Rob Portman doesn’t think the moment is right for the U.S. Senate to vote on the nomination of Richard Cordray. The Ohio Republican highlighted for reporters last week discussions with the Obama White House, and among his Senate colleagues, Democrats and Republicans, looking for a compromise path to confirmation, putting Cordray “properly” in charge at the Consumer Financial Protection Bureau.
That “properly” alludes to the recess appointment President Obama used to set up the former Ohio attorney general as the bureau director last year. A lawsuit involving the recess appointments of members of the National Labor Relations Board has reached the Supreme Court. The eventual ruling could affect the Cordray appointment. The thinking among Portman and others is that the pending case may provide leverage to move the White House toward a deal.
Give Portman credit for exploring a deal, as opposed merely to playing the obstructionist. If an agreement can be struck, the matter would move forward. Yet at some point, prolonged, and fruitless, discussions begin to work like a lengthy delay. Portman talks about seeking “reasonable” changes. Still, there is something unreasonable about his position. Congress has acted properly, approving the Dodd-Frank package of financial reforms in 2009, even with Republican votes.
Among its provisions, the legislation created the Consumer Financial Protection Bureau, requiring Senate confirmation of its director. The Senate now has no small obligation to follow the law. The Senate historian cannot recall another time when lawmakers blocked a nominee because they had problems with the structure of an agency.
Republicans argue that the bureau lacks sufficient accountability. They would like to see a bipartisan commission applied to the agency, rather than a single director in charge. Of course, those commission members would face Senate confirmation, the experience of Cordray and others reinforcing the vulnerability to partisan games.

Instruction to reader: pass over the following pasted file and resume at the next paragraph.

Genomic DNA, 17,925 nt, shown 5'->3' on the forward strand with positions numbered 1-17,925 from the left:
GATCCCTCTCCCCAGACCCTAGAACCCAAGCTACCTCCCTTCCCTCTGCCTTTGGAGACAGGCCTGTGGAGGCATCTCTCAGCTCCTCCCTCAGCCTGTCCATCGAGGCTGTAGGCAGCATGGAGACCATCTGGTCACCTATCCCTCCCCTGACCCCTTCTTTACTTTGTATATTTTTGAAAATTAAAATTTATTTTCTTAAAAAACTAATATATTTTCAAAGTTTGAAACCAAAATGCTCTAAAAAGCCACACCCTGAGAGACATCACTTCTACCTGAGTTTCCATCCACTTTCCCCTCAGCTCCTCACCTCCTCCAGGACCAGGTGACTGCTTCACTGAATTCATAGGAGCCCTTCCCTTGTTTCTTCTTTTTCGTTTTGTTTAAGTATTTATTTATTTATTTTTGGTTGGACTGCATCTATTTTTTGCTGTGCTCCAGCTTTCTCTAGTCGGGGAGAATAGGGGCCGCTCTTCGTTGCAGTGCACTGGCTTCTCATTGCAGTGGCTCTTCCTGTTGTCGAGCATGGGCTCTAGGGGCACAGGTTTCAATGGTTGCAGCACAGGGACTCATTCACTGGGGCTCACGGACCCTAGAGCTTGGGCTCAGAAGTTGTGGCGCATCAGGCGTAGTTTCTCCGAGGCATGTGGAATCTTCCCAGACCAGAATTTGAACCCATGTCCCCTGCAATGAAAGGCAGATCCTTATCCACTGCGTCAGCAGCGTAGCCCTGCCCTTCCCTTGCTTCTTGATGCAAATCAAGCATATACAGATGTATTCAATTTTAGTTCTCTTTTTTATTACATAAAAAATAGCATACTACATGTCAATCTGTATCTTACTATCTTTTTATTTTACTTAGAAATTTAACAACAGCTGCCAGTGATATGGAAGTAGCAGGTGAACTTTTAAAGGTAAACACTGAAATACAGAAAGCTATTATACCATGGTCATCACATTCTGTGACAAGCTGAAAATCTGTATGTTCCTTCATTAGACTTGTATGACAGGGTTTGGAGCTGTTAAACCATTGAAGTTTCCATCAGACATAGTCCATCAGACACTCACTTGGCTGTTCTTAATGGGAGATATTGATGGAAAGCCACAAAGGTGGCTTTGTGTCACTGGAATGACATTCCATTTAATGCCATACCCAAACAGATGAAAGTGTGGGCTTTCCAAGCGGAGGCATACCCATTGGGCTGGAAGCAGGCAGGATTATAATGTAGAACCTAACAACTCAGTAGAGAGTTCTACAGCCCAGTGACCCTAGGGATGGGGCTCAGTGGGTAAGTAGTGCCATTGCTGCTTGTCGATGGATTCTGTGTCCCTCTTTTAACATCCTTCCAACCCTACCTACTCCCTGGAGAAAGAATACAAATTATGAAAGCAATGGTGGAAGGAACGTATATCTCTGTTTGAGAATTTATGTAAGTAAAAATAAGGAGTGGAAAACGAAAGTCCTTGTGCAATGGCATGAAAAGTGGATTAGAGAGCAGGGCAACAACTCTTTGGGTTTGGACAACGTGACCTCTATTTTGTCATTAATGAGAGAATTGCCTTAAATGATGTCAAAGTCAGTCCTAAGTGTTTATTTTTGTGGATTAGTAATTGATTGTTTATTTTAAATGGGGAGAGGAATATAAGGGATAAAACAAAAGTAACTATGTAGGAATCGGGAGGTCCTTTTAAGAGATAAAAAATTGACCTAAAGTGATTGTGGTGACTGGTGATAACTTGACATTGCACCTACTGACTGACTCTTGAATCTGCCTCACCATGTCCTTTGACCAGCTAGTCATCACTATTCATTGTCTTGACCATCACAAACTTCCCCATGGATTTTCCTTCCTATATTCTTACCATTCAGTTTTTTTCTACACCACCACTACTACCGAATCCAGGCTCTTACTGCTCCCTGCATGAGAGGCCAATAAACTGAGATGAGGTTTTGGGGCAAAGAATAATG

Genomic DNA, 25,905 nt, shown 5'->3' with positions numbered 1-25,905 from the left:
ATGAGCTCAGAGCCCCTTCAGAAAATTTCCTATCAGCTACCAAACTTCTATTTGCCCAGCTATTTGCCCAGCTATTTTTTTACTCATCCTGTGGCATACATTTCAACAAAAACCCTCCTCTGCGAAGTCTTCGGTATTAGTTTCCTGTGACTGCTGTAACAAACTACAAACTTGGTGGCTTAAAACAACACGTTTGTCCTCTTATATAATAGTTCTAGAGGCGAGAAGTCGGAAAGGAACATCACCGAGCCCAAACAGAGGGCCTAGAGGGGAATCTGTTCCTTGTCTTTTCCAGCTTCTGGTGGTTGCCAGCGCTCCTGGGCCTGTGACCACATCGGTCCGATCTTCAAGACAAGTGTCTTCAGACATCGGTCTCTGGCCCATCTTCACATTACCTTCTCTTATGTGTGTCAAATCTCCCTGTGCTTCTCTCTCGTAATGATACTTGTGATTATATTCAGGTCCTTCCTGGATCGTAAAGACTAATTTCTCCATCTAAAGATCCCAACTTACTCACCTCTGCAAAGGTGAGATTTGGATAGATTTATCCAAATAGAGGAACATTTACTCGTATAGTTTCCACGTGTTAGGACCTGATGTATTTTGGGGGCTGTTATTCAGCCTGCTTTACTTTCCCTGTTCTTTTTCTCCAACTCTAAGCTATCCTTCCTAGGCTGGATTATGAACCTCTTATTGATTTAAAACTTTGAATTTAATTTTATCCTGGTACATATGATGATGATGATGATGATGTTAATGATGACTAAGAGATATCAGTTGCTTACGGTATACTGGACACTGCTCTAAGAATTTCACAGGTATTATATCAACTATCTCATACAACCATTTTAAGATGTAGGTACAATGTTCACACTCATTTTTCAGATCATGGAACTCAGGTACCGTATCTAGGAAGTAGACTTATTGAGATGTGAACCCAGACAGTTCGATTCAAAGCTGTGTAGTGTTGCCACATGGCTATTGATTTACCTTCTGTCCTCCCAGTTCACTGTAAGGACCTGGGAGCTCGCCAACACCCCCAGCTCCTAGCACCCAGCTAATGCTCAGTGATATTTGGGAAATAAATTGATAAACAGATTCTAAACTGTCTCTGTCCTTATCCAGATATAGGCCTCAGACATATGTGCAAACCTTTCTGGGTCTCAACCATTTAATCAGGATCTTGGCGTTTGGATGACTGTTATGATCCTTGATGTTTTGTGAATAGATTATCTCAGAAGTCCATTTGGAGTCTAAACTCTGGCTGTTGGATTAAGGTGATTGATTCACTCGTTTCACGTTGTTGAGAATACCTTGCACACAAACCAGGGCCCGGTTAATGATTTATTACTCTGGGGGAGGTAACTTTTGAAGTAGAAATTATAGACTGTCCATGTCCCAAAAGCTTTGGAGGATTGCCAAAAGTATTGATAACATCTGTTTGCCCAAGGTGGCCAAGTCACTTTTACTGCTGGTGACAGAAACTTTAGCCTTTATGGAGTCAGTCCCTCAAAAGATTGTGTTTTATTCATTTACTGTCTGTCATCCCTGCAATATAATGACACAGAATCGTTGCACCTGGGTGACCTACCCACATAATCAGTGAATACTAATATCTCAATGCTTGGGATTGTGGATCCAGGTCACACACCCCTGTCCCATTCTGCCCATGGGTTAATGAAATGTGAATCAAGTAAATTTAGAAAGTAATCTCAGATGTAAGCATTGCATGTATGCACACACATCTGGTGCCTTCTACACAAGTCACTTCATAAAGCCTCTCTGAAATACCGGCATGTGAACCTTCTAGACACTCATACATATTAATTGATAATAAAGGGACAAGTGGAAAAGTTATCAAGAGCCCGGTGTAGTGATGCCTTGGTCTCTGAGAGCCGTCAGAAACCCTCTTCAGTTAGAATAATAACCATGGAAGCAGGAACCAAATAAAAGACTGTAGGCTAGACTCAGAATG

Republicans want, among other items, the bureau budget as part of the regular congressional appropriations process. (It now receives a share of the Federal Reserve budget.) They want an inspector general dedicated to the bureau. They want tighter oversight of bureau rule-making.
All of this is reasonable, in the sense that other agencies have such elements in their structure. Yet the same can be said about the bureau.
Congress has chosen at times to have a single director to improve accountability. An agency has been removed from congressional budgeting to provide a buffer against undue political influence. Know that the inspector general of the Federal Reserve covers the bureau. A Financial Stability Oversight Council has the authority to override bureau regulations. The bureau director must appear regularly before congressional committees.
Congress did not create a runaway agency, one with unfettered power. It created one to bolster the position of consumers in the financial marketplace, and under Cordray, it already has brought improvements, the director winning applause from both sides of the aisle for his work.
Rob Portman and his allies want to use their leverage. Yet they shouldn’t overlook their duty to respect what Congress accomplished through the usual legislating and allow a confirmation vote on Richard Cordray. Then they can seek their own majority to make the changes they want to the Consumer Financial Protection Bureau.